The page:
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We study functional and structural brain networks that are important in memory and damaged in certain neurological diseases
We study functional and structural brain networks that are important in memory and damaged in certain neurological diseases

Memory loss accompanies many neurological syndromes. We use behavioural measures and brain imaging to understand how the normal processes underlying memory function are disrupted by disease.

Our research focuses on memory impairments as a result of Alzheimer's disease, limbic encephalitis, epilepsy, stroke and frontotemporal dementia. 

Our team consists of neurologists, clinicians, neuropsychologists and cognitive neuroscientists investigating memory using a range of methods, including structural and functional magnetic resonance imaging and behavioural experiments. 


Participate in our research 

We need volunteers of all ages for our research into memory in healthy and clinical populations. 

If you would like to volunteer to take part in our research please email us on and we will send you information on the projects we are conducting. 

Selected publications


  • Neuropsychological assessments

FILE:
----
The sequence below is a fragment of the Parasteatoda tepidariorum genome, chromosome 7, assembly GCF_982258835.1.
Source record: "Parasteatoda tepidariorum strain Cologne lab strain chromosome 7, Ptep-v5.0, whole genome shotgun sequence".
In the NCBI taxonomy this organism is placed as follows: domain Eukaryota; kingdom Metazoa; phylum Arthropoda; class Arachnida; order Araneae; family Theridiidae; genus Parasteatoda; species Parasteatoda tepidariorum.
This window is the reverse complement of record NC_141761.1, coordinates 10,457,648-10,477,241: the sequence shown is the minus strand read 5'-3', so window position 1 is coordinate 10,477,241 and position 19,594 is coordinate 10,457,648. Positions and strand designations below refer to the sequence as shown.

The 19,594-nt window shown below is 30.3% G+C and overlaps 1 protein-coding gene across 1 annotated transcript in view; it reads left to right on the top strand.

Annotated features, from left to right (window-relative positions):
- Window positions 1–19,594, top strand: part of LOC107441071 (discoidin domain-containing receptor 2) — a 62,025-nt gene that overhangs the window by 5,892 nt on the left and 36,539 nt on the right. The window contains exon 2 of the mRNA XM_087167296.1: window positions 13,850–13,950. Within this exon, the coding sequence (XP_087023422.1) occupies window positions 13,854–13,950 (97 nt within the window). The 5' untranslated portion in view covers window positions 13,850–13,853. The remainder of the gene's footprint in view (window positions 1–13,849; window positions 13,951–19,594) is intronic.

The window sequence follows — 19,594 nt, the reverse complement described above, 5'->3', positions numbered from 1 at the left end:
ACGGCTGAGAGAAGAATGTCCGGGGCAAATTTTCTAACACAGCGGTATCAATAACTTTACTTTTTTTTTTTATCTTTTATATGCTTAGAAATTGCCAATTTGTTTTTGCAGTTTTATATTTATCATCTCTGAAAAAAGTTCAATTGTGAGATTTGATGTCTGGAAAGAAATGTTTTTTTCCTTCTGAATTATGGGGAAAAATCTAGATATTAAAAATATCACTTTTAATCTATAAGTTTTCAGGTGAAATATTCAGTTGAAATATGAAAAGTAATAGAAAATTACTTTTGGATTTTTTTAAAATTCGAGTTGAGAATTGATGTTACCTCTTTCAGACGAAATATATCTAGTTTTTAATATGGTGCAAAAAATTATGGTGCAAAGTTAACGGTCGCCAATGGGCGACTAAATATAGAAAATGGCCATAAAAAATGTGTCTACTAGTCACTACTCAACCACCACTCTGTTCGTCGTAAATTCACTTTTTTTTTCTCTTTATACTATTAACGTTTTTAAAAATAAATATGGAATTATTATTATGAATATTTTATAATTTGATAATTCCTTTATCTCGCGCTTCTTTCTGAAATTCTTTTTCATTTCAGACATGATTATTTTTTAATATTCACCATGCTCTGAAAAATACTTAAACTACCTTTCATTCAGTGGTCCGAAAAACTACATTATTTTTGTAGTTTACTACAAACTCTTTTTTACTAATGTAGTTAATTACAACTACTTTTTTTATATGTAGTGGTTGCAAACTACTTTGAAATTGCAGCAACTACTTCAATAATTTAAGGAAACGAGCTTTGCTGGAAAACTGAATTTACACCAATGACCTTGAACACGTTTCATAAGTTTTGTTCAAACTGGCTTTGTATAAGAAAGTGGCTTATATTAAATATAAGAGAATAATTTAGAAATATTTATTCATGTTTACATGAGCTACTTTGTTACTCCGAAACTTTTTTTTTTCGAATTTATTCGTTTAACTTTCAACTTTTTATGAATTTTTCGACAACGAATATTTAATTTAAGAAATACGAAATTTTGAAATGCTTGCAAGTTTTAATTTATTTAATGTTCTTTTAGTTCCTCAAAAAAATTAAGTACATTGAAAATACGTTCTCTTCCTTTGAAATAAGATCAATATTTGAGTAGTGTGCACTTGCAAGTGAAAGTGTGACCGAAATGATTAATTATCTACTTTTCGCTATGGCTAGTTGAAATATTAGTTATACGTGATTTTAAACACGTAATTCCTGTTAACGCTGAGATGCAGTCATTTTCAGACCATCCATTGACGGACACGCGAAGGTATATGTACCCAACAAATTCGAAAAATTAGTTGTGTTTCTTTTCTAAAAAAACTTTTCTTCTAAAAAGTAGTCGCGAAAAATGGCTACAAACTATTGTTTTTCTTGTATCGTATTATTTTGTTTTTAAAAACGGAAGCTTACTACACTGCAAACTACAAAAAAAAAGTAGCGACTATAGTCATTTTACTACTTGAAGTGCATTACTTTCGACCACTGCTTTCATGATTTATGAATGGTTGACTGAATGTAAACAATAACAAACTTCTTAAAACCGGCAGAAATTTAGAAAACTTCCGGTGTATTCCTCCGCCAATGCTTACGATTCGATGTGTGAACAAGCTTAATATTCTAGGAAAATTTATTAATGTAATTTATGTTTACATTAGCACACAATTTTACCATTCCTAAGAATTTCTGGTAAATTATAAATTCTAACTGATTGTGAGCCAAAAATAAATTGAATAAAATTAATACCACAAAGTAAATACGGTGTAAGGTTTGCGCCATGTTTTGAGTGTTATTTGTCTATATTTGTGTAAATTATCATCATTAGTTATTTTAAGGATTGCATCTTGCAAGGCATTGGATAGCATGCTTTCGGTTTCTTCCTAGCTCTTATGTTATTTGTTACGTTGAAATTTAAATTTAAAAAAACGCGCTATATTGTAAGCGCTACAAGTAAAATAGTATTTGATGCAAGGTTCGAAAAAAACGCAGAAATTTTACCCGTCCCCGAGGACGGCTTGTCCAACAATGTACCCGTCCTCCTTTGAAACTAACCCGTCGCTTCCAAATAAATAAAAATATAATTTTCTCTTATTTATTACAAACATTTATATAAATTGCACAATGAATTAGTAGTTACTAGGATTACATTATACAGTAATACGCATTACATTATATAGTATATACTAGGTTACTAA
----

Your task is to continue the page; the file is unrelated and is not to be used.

• Clinical examination
  • Computerised cognitive testing
  • Magnetic resonance imaging  at 3T
  • Structural imaging for cortical thickness and voxel-based morphometry
  • Manual hippocampal subfield segmentation
  • Functional MRI - task based and resting-state for analysis of functional networks associated with memory
  • Diffusion tractography 




Prof Adam Zeman (Neurology, Exeter)

Prof Kim Graham (Cognitive Neuroscience, Cardiff)

Dr Clare Rathbone (Psychology, Brooke's University)

Prof Greg Savage (Macquarrie University, Sydney)

Dr Natalie Voets (FMRIB, Oxford)

Dr Anna Mitchell (Experimental Psychology, Oxford)

DPhil Students

Mr Serge Hoefeijzers

Serge is based at the University of Edinburgh, and is studying the cognitive basis of Accelerated Long-term Forgetting (ALF) in patients with temporal lobe epilepsy.


Dr Kathryn Atherton

Kathryn completed her DPhil in 2014 focussing on the effect of sleep and accelerated forgetting in patients with transient epileptic amnesia (TEA).